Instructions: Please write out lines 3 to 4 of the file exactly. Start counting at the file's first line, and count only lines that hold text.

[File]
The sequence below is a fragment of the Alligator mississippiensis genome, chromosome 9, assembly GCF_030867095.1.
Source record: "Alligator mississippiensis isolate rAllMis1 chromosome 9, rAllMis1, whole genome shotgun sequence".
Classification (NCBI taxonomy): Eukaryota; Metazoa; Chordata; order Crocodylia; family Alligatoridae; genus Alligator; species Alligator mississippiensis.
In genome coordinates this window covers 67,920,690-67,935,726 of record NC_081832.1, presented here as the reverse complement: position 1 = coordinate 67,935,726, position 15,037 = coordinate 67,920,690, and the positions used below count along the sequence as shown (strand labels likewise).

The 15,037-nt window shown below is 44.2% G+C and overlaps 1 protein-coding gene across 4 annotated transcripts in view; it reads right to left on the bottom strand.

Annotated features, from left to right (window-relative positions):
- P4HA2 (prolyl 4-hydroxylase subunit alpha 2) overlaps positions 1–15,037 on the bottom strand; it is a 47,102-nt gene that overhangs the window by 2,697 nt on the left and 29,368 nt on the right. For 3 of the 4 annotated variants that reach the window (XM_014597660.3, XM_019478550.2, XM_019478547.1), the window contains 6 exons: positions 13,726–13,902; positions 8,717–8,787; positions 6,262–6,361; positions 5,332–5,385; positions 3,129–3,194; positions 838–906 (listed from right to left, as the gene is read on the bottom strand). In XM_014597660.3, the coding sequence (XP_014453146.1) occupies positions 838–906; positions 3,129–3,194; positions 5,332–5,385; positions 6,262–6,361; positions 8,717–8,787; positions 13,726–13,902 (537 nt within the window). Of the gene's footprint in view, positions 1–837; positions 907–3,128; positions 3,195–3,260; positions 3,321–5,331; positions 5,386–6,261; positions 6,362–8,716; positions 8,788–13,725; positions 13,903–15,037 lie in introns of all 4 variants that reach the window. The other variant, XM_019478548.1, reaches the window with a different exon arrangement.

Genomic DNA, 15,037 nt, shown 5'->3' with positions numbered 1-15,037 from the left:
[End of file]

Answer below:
Classification (NCBI taxonomy): Eukaryota; Metazoa; Chordata; order Crocodylia; family Alligatoridae; genus Alligator; species Alligator mississippiensis.
In genome coordinates this window covers 67,920,690-67,935,726 of record NC_081832.1, presented here as the reverse complement: position 1 = coordinate 67,935,726, position 15,037 = coordinate 67,920,690, and the positions used below count along the sequence as shown (strand labels likewise).